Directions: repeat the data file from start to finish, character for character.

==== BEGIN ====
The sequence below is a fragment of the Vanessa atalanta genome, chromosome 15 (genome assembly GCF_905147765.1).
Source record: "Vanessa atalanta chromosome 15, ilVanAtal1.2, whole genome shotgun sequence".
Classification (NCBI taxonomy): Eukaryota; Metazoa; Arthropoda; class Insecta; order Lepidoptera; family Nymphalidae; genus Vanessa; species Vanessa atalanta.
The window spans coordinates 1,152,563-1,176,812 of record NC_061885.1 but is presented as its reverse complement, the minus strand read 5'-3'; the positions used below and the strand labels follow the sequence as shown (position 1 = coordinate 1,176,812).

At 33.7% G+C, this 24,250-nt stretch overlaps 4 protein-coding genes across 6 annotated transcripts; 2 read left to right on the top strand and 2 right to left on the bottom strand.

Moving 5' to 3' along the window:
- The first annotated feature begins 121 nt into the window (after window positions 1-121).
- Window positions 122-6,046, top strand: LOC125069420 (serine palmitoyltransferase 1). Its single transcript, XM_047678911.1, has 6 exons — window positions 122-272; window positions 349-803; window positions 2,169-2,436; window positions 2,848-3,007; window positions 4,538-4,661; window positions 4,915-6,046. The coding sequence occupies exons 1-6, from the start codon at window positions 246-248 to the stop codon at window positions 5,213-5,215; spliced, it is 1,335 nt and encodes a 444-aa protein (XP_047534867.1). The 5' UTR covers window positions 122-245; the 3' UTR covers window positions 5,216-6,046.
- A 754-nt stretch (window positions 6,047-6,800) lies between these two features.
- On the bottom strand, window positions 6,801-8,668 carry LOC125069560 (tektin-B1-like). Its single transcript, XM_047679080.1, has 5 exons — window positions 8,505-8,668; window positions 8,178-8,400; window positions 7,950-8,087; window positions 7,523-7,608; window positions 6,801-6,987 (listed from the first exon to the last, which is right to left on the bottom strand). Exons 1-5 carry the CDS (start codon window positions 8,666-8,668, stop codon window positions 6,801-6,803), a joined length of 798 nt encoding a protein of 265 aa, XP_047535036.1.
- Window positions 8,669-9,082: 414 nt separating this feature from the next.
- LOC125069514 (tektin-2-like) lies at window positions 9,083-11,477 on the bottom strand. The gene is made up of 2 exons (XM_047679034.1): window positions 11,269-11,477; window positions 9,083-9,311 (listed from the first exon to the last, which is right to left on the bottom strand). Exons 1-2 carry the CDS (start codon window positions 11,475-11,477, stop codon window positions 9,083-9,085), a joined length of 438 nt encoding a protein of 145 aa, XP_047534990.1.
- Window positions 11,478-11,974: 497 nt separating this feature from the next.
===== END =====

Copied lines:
The sequence below is a fragment of the Vanessa atalanta genome, chromosome 15 (genome assembly GCF_905147765.1).
Source record: "Vanessa atalanta chromosome 15, ilVanAtal1.2, whole genome shotgun sequence".
Classification (NCBI taxonomy): Eukaryota; Metazoa; Arthropoda; class Insecta; order Lepidoptera; family Nymphalidae; genus Vanessa; species Vanessa atalanta.
The window spans coordinates 1,152,563-1,176,812 of record NC_061885.1 but is presented as its reverse complement, the minus strand read 5'-3'; the positions used below and the strand labels follow the sequence as shown (position 1 = coordinate 1,176,812).

At 33.7% G+C, this 24,250-nt stretch overlaps 4 protein-coding genes across 6 annotated transcripts; 2 read left to right on the top strand and 2 right to left on the bottom strand.

Moving 5' to 3' along the window:
- The first annotated feature begins 121 nt into the window (after window positions 1-121).
- Window positions 122-6,046, top strand: LOC125069420 (serine palmitoyltransferase 1). Its single transcript, XM_047678911.1, has 6 exons — window positions 122-272; window positions 349-803; window positions 2,169-2,436; window positions 2,848-3,007; window positions 4,538-4,661; window positions 4,915-6,046. The coding sequence occupies exons 1-6, from the start codon at window positions 246-248 to the stop codon at window positions 5,213-5,215; spliced, it is 1,335 nt and encodes a 444-aa protein (XP_047534867.1). The 5' UTR covers window positions 122-245; the 3' UTR covers window positions 5,216-6,046.
- A 754-nt stretch (window positions 6,047-6,800) lies between these two features.
- On the bottom strand, window positions 6,801-8,668 carry LOC125069560 (tektin-B1-like). Its single transcript, XM_047679080.1, has 5 exons — window positions 8,505-8,668; window positions 8,178-8,400; window positions 7,950-8,087; window positions 7,523-7,608; window positions 6,801-6,987 (listed from the first exon to the last, which is right to left on the bottom strand). Exons 1-5 carry the CDS (start codon window positions 8,666-8,668, stop codon window positions 6,801-6,803), a joined length of 798 nt encoding a protein of 265 aa, XP_047535036.1.
- Window positions 8,669-9,082: 414 nt separating this feature from the next.
- LOC125069514 (tektin-2-like) lies at window positions 9,083-11,477 on the bottom strand. The gene is made up of 2 exons (XM_047679034.1): window positions 11,269-11,477; window positions 9,083-9,311 (listed from the first exon to the last, which is right to left on the bottom strand). Exons 1-2 carry the CDS (start codon window positions 11,475-11,477, stop codon window positions 9,083-9,085), a joined length of 438 nt encoding a protein of 145 aa, XP_047534990.1.
- Window positions 11,478-11,974: 497 nt separating this feature from the next.